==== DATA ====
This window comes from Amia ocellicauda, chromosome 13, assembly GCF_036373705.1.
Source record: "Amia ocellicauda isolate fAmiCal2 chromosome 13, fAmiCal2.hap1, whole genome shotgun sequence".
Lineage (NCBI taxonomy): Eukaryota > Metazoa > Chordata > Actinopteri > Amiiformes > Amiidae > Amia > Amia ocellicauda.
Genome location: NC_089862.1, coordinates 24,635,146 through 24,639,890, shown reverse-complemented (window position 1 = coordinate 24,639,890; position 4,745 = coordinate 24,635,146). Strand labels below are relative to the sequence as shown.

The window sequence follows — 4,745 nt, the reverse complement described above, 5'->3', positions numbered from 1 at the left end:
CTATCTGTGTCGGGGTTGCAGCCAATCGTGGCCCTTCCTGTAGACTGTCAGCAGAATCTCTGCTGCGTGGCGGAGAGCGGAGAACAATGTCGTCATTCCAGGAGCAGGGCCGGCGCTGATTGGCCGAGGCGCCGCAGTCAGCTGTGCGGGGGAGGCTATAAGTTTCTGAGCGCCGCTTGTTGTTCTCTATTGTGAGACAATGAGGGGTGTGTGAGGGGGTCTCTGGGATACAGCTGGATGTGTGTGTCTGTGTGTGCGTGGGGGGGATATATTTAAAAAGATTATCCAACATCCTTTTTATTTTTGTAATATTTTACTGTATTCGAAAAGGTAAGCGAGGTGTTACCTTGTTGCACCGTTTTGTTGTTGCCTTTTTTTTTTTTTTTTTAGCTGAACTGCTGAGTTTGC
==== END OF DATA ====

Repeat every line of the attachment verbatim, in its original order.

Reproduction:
This window comes from Amia ocellicauda, chromosome 13, assembly GCF_036373705.1.
Source record: "Amia ocellicauda isolate fAmiCal2 chromosome 13, fAmiCal2.hap1, whole genome shotgun sequence".
Lineage (NCBI taxonomy): Eukaryota > Metazoa > Chordata > Actinopteri > Amiiformes > Amiidae > Amia > Amia ocellicauda.
Genome location: NC_089862.1, coordinates 24,635,146 through 24,639,890, shown reverse-complemented (window position 1 = coordinate 24,639,890; position 4,745 = coordinate 24,635,146). Strand labels below are relative to the sequence as shown.

The window sequence follows — 4,745 nt, the reverse complement described above, 5'->3', positions numbered from 1 at the left end:
CTATCTGTGTCGGGGTTGCAGCCAATCGTGGCCCTTCCTGTAGACTGTCAGCAGAATCTCTGCTGCGTGGCGGAGAGCGGAGAACAATGTCGTCATTCCAGGAGCAGGGCCGGCGCTGATTGGCCGAGGCGCCGCAGTCAGCTGTGCGGGGGAGGCTATAAGTTTCTGAGCGCCGCTTGTTGTTCTCTATTGTGAGACAATGAGGGGTGTGTGAGGGGGTCTCTGGGATACAGCTGGATGTGTGTGTCTGTGTGTGCGTGGGGGGGATATATTTAAAAAGATTATCCAACATCCTTTTTATTTTTGTAATATTTTACTGTATTCGAAAAGGTAAGCGAGGTGTTACCTTGTTGCACCGTTTTGTTGTTGCCTTTTTTTTTTTTTTTTTAGCTGAACTGCTGAGTTTGC